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Business - Written by on Wednesday, November 26, 2008 12:55 - 2 Comments

Denis Hancock
Wikinomics in action: Ukoonto and the web 2.0

Reading the business news lately is pretty depressing, as article after article goes into detail on which big business (the banks, the car companies, etc.) is in most urgent need of a bailout. I’m personally on the skeptical side about whether any of these will help much, and more importantly believe that much of the focus on how to “stimulate” the economy is misguided. Rather than focusing on bailing out a bunch of big companies that made a huge mess of things, I’d prefer to see more focus placed on encouraging entrepreneurship and innovation at a more micro level. Not only do I see this as the driving force of any future economic success we may all enjoy, but it’s an area where the principles of wikinomics can help out a lot.

That’s why I was so happy to come across this story about Ukoonto when I read the Globe & Mail over lunch. The article is about a young entrepreneur (and soon to be former sound engineer) named Hans Eich, who builds eco-friendly wooden building block toys from his St. Catherine’s based workshop. While I can’t say that I’ve tested the products myself yet, they look great – and from a wikinomics perspective what’s most interesting is how Hans has developed and promoted his company.

As the article notes, outside of an occasional trade show, Hans relies solely on Web 2.0 tools to spread the word about his products. When he started up, he had practically no money, and no big business plan – just an idea to create a toy company. He launched it under the domain of “my toy needs a name”, created a framework online, and asked people for ideas and feedback. From there, to quote Hans:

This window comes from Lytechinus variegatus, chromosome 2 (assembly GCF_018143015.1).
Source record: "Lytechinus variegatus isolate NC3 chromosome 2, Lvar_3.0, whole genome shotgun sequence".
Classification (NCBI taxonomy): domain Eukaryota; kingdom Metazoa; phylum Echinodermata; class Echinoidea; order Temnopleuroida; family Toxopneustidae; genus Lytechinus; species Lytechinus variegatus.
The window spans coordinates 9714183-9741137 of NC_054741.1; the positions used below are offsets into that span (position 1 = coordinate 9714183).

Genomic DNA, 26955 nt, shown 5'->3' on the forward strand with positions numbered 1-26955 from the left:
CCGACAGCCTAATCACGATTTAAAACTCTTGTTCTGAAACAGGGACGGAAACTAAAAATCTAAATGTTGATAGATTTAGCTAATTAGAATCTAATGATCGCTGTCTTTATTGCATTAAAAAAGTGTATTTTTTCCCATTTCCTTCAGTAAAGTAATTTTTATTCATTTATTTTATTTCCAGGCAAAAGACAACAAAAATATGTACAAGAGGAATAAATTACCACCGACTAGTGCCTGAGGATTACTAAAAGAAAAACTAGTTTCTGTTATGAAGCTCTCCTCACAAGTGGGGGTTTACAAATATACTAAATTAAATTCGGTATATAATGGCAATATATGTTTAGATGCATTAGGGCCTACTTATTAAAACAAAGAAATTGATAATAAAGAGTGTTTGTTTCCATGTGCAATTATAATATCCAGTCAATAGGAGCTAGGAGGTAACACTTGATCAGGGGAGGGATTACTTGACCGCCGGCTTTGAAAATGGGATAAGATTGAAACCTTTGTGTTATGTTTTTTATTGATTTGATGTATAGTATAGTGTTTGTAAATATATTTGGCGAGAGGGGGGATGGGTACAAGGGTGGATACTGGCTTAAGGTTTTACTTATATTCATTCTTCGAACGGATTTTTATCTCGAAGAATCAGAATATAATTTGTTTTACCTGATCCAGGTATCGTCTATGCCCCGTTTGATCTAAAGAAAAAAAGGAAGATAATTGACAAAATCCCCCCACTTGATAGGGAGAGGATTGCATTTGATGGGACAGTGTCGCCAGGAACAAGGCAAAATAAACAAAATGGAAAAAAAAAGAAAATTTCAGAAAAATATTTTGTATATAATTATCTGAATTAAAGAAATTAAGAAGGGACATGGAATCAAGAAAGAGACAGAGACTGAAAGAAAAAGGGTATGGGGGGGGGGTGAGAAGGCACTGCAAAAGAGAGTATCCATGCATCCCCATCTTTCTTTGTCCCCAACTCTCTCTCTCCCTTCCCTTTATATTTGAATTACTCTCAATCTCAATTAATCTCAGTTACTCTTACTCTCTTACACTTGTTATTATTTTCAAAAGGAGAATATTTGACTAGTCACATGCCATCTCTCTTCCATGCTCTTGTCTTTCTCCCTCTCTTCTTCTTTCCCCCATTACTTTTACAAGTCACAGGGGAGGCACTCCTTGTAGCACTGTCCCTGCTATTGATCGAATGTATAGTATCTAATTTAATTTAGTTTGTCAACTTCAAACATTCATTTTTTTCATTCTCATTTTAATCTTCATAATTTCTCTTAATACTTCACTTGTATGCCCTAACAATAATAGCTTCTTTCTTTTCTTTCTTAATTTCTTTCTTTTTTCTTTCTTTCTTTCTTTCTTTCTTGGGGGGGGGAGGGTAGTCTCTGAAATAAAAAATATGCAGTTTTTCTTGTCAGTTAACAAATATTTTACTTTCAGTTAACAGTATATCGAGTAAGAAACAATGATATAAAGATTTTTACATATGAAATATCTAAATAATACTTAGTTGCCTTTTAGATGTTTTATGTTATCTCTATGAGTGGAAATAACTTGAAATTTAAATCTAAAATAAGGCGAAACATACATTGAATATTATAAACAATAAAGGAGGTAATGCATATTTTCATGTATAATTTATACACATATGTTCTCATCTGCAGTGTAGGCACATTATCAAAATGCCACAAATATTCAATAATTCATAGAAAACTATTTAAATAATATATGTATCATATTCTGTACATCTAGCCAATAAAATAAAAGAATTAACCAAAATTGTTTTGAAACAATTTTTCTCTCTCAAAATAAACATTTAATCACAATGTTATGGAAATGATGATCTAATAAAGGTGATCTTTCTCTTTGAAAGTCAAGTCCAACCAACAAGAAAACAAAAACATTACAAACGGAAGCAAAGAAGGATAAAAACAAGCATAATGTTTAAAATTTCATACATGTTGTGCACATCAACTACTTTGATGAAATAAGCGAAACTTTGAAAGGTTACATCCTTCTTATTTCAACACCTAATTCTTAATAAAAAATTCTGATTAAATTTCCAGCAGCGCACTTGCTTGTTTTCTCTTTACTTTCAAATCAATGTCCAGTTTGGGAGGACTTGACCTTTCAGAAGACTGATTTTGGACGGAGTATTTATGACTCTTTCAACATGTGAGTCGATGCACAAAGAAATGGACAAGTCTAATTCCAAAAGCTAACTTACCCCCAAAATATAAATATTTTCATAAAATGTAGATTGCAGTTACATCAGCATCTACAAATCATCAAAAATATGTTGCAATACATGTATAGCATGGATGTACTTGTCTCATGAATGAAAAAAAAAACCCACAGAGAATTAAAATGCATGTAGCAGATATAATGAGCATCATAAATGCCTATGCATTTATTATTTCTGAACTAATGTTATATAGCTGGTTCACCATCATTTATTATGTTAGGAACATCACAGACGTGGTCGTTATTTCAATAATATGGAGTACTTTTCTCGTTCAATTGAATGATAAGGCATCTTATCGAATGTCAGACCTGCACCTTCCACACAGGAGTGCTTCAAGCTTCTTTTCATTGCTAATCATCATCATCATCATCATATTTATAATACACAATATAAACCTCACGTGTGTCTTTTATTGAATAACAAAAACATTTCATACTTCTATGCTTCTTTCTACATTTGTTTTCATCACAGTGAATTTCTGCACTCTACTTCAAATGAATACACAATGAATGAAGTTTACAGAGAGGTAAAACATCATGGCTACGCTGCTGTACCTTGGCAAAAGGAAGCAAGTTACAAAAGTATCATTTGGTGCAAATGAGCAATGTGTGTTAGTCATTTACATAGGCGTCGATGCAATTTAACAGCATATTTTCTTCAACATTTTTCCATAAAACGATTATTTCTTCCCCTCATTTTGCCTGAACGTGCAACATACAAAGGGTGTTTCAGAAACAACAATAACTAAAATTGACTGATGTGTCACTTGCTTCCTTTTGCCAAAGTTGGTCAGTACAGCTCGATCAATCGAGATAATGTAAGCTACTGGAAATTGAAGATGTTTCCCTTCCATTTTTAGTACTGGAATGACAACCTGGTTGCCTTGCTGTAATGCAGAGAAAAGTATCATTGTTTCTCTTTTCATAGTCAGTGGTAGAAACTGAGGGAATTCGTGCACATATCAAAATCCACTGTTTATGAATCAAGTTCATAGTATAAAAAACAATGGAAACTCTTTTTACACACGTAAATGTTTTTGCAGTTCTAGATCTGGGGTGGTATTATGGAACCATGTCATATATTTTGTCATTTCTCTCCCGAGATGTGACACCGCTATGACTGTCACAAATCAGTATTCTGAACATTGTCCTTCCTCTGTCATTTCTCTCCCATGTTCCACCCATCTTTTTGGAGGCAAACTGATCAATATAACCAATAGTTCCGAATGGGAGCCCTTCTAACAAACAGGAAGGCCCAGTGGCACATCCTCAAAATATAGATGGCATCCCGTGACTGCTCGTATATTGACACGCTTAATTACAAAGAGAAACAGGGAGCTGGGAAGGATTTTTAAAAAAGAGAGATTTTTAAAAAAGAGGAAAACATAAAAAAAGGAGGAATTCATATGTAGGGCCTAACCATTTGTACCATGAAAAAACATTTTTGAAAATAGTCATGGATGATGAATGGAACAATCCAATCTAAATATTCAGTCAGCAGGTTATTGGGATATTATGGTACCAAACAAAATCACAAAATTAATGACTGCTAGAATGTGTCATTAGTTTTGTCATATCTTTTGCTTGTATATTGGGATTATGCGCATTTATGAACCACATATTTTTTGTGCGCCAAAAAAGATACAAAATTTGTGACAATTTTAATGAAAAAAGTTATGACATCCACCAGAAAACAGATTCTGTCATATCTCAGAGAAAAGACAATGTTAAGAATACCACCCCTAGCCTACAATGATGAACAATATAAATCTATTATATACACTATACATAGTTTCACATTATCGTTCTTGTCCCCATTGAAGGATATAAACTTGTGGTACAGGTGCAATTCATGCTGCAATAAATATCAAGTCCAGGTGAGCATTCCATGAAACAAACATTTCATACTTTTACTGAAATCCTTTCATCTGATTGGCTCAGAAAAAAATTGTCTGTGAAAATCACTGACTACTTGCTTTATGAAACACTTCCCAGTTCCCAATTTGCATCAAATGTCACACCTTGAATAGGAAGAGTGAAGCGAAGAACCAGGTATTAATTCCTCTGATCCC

It was all about interacting with people and trying to set up meaningful relationships. The business evolved out of that.

If you go through the article, you can read about all the interesting lessons he’s learned – from use of things like YouTube and Twitter, to why it’s so much harder to create “fans” on Facebook than create groups, to backlash he received when he tried to push his products to hard in communities he joined, rather than really engaging with the people. To quote Hans again:

You have to listen first before they start listening to you. Traditional media is about telling, but Web 2.0 is all about conversations. It’s very much about letting go of control and engaging with people.

I’ll let you learn the rest from the Globe article, but I found it just an extraordinarly refreshing read – particularly when the three articles on the previous page were “EU to get call for stimulus package”, “Easy credit, public spending fuelled boom”, and “Lost auto jobs pegged at 15,000.” Amidst all the doom and gloom, it’s important to remember that there is an extraordinary opportunity out there for entrepeneurs that can create a good product they are passionate about, and learn to leverage social media and the web 2.0 in a compelling way. As Hans noted, given that most of the tools he’s leveraging are free, his out-of-pocket costs have basically been limited to website design costs. Think about how different it would have been if Hans tried to launch his company twenty years ago…


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Nov 26, 2008 13:26

Hi Denis,

thanx for this great blog post. It gives me great encouragement in these crazy times, because even I can feel the pressure of the recession. Lets all stay positive and wait this out.

All the Best to you, Hans (from Ukoonto)

Denis Hancock
Nov 27, 2008 13:29

No problem Hans – and as an extra benefit, we’ve decided to buy something from you for my kid for Christmas. Any way you slice it, that’s an excellent “return on comment”!

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